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[whitespace] Wolfgang Dykow
Photograph by Jeff Kearns

Cents and Sensibility: Wolfgang Dykow holds the Wendy's receipt that launched his one man crusade to ferret out merchants still charging the defunct tax.

Taxing Situation

There's a billion dollars out there, somewhere, in a quarter cent sales tax that's still being collected, even though it was supposed to end in January

By Justin Berton

IN JUNE, San Jose resident Wolfgang Dykow wanted to give his 11-year-old son Christian a quick lesson in checking a waiter's math. Dykow and son had gone through the drive-through at the Wendy's on Saratoga Avenue near Williams and had ordered a simple dinner: two medium drinks and two orders of chicken nuggets. Each item cost 99 cents, so the total, before tax, came to $3.96. Dykow correctly allowed for the 8 percent sales tax and predicted a total of $4.28. "I was just trying to teach him to pay attention, make sure you don't get cheated."

When Dykow picked up the food at the window--it was all there--he noticed the receipt read $4.29, a penny more than he'd estimated. He did his math once more and, again, came up with $4.28. Now the lesson turned into how to artfully point out a mistake, so Dykow pulled the car around to the front and went inside to ask about the overcharge. "But nobody inside knew what was going on," he says.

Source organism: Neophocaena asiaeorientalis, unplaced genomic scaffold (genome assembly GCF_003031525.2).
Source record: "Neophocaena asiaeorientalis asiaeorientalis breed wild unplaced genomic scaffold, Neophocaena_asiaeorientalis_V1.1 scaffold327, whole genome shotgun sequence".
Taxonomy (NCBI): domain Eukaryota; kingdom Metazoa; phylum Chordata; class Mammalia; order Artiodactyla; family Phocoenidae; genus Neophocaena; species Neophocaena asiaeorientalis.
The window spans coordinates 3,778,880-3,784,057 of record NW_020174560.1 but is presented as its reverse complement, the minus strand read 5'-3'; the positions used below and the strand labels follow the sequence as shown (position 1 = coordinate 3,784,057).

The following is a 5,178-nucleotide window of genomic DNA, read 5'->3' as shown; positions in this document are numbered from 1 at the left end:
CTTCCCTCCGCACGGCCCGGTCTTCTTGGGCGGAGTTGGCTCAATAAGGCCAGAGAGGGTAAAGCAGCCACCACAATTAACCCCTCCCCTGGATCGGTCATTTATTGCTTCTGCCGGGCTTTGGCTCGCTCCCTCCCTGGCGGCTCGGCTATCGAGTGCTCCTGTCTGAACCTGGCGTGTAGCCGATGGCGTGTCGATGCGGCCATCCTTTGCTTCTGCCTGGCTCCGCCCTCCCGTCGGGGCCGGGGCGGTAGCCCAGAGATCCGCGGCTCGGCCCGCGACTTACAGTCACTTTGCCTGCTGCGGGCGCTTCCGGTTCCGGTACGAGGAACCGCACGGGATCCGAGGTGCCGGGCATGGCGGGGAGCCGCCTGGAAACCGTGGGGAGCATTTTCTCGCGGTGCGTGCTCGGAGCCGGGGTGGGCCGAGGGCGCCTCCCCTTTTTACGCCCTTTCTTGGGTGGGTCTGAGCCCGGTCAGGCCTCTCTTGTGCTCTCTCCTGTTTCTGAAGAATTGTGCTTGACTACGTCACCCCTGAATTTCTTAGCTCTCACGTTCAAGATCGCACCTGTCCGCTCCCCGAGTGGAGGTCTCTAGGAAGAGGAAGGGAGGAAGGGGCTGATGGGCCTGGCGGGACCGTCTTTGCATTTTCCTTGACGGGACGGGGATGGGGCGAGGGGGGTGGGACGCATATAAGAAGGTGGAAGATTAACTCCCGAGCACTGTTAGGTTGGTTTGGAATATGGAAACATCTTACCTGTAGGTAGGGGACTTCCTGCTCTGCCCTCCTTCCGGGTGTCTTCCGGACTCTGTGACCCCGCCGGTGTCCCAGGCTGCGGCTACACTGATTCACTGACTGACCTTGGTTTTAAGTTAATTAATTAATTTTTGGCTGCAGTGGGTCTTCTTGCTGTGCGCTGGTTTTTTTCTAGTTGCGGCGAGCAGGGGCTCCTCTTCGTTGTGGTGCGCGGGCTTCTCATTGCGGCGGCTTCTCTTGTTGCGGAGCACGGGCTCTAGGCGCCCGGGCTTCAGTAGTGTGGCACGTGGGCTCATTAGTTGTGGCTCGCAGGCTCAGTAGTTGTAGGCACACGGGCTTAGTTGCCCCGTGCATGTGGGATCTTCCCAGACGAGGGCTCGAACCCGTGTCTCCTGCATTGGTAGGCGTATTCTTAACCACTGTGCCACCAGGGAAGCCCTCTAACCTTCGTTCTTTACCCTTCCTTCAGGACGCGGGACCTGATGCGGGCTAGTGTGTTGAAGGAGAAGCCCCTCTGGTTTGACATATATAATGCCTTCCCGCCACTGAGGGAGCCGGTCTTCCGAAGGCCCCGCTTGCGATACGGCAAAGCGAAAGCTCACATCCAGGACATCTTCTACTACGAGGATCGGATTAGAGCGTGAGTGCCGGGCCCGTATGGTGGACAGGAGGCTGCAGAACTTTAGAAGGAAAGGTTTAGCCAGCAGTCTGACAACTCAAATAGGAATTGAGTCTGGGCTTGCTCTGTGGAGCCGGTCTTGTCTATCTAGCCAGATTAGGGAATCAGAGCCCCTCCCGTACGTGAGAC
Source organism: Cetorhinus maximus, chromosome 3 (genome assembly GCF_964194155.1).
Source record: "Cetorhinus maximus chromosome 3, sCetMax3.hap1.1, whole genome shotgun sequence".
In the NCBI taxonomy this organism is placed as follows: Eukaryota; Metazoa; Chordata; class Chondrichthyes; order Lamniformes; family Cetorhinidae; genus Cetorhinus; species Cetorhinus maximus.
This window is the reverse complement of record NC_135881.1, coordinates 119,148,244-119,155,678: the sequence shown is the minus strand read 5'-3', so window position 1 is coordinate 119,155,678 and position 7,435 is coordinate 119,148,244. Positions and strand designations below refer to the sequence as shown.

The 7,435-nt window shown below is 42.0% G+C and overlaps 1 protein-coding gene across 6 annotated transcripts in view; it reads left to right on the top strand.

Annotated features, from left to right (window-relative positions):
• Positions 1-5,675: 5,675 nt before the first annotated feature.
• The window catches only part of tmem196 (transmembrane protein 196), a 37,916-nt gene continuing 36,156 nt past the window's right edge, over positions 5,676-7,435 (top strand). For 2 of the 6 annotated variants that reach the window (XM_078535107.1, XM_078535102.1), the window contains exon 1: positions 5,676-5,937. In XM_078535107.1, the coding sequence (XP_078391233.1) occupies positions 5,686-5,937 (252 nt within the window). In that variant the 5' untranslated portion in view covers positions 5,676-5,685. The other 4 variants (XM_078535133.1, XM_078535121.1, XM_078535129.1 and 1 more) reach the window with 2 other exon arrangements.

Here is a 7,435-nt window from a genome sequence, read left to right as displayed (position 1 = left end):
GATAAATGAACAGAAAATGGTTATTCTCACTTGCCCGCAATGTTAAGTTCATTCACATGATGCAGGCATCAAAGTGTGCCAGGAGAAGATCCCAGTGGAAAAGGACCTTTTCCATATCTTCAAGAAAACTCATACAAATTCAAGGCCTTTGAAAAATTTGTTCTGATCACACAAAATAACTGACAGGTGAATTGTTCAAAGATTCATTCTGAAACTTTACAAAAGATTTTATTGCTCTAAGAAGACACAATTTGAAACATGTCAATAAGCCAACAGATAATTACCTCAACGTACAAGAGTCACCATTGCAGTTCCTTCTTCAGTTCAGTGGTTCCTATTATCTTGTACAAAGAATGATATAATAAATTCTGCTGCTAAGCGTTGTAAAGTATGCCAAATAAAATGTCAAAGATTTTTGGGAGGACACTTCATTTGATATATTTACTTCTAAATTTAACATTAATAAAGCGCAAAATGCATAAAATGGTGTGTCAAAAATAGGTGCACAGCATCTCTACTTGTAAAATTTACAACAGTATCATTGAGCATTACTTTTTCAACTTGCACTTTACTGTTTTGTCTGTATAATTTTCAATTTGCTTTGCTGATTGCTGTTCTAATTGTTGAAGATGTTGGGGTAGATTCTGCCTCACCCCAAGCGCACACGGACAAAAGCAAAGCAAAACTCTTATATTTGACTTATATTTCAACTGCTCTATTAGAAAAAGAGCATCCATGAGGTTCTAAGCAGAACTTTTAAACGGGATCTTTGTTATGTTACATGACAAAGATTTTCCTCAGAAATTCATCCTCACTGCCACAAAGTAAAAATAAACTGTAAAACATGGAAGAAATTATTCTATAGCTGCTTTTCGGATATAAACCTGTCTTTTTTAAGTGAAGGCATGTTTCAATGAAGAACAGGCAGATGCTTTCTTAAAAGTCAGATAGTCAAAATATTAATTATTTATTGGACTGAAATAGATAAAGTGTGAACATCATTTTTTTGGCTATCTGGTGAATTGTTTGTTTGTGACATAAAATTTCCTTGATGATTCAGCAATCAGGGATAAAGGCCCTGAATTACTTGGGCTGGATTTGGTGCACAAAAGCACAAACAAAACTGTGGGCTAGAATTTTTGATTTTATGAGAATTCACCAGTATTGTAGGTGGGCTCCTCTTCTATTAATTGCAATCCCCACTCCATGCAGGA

What was going on, Dykow learned, was that Wendy's was one of the countless retailers in California that still had their cash registers fixed to charge 8.25 percent sales tax--despite a reduction of the state sales tax by .25 percent, down to 8 percent, that had gone into effect back on Jan. 1.

Since no one at the restaurant was aware of the tax reduction, and hadn't realized their mistake, Dykow went home and phoned the California State Board of Equalization, the state's tax auditors.

"I'm sure they're not the only ones who forgot," Dykow says of Wendy's. "There's bound to be a bunch of other companies just like them who haven't adjusted their cash registers. And I'm sure they figured, 'It's just a penny here, just a penny there, most people won't notice.' But heck, those pennies add up after awhile."

Fun With Numbers

Indeed, after awhile, .25 percent tax adds up fast. Last year, for instance, there were 970,000 retailers in the state of California charging 8.25 percent sales tax. All told, they were responsible for creating $21.3 billion in taxes--equal to one-fifth of the entire state budget. If all of them reduced their tax rates by just a quarter of 1 percent, as they were ordered to do, that tiny adjustment accounted for about $1.1 billion.

But whether the retailers across the state have done so is "impossible" to police, says Vic Anderson, the Board of Equalization's Supervisor for Special Projects. "We don't have any way to track who's overcharging and who isn't. We only have reason to know who's charging extra if somebody called in and complained, and then we would have to go back to the retailer and check to see if there's a problem."

In that case, Anderson says, the state will order the company to pay the state for lost taxes or ask the company to dole out massive customer rebates. "We let the retailer know they can't keep it. They can pay it back to us or they can give it back to the customer--which is what we prefer--but they definitely can't keep it."